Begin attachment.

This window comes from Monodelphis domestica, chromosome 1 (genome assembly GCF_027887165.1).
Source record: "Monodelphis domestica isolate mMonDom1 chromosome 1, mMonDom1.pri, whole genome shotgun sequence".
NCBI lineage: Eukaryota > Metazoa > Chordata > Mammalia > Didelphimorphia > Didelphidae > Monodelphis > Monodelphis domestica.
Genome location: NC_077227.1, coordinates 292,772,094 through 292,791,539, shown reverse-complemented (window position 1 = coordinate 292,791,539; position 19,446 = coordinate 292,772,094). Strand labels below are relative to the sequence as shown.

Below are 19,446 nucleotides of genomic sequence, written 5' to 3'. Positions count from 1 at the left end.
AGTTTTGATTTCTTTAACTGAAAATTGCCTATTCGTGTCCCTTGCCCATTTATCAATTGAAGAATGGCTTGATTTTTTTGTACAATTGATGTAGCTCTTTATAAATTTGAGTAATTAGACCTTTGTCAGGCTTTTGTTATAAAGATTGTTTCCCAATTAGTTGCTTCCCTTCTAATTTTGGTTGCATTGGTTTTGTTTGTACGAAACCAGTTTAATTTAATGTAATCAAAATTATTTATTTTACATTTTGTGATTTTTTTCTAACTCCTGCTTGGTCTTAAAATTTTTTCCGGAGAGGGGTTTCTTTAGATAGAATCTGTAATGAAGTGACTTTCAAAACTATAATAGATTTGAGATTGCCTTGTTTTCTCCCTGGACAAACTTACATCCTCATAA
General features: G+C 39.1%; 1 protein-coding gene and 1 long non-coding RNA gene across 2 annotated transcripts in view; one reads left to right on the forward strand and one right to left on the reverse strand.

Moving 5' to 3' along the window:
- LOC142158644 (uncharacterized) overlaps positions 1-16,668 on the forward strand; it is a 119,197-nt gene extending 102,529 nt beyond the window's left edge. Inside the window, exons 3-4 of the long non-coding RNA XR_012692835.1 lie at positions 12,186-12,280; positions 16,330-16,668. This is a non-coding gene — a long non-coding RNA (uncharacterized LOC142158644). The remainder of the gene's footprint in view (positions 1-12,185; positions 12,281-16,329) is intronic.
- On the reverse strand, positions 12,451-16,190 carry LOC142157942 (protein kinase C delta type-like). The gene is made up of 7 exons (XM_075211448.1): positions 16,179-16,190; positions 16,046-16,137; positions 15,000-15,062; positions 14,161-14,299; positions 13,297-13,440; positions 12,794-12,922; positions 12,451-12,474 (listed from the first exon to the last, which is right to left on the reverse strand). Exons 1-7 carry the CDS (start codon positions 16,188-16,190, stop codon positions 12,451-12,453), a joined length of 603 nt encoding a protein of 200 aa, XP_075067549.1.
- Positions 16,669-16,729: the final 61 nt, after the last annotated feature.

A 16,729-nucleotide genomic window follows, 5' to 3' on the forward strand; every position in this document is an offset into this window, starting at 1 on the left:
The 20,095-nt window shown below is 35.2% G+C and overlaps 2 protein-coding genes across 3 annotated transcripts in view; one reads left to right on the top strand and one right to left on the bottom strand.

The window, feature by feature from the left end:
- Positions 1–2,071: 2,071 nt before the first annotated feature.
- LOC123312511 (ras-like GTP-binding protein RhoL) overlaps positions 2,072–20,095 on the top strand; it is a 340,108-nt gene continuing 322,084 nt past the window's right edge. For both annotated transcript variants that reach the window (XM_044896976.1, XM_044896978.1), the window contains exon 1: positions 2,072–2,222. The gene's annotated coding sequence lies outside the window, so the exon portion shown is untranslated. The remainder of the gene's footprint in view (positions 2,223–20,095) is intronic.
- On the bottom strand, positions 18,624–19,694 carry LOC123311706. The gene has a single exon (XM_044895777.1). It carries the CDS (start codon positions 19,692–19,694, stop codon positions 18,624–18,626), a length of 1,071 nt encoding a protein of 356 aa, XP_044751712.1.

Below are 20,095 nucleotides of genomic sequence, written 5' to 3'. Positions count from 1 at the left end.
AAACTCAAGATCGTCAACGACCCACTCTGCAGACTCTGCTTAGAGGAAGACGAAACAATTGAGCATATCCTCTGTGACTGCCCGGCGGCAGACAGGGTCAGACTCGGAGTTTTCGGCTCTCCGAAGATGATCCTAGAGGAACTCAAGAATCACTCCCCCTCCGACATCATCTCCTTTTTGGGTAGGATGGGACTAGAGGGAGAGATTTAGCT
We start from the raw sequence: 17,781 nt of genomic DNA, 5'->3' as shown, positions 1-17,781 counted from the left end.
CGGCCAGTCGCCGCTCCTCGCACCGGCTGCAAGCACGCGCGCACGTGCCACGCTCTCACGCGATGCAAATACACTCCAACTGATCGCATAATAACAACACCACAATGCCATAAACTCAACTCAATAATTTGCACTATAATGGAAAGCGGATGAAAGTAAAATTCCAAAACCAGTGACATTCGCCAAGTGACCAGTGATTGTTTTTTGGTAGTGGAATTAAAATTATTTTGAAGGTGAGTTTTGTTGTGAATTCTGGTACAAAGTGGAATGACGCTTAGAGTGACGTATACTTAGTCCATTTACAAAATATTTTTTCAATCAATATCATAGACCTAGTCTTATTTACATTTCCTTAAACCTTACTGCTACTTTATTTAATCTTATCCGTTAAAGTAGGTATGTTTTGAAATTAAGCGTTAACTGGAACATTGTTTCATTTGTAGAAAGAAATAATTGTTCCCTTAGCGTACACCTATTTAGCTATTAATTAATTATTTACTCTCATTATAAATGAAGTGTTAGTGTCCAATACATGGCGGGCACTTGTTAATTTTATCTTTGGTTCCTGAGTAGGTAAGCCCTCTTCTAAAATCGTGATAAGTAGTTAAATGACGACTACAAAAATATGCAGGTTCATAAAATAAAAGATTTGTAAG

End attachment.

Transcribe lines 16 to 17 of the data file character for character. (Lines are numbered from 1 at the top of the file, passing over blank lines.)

- LOC123312511 (ras-like GTP-binding protein RhoL) overlaps positions 2,072–20,095 on the top strand; it is a 340,108-nt gene continuing 322,084 nt past the window's right edge. For both annotated transcript variants that reach the window (XM_044896976.1, XM_044896978.1), the window contains exon 1: positions 2,072–2,222. The gene's annotated coding sequence lies outside the window, so the exon portion shown is untranslated. The remainder of the gene's footprint in view (positions 2,223–20,095) is intronic.
- On the bottom strand, positions 18,624–19,694 carry LOC123311706. The gene has a single exon (XM_044895777.1). It carries the CDS (start codon positions 19,692–19,694, stop codon positions 18,624–18,626), a length of 1,071 nt encoding a protein of 356 aa, XP_044751712.1.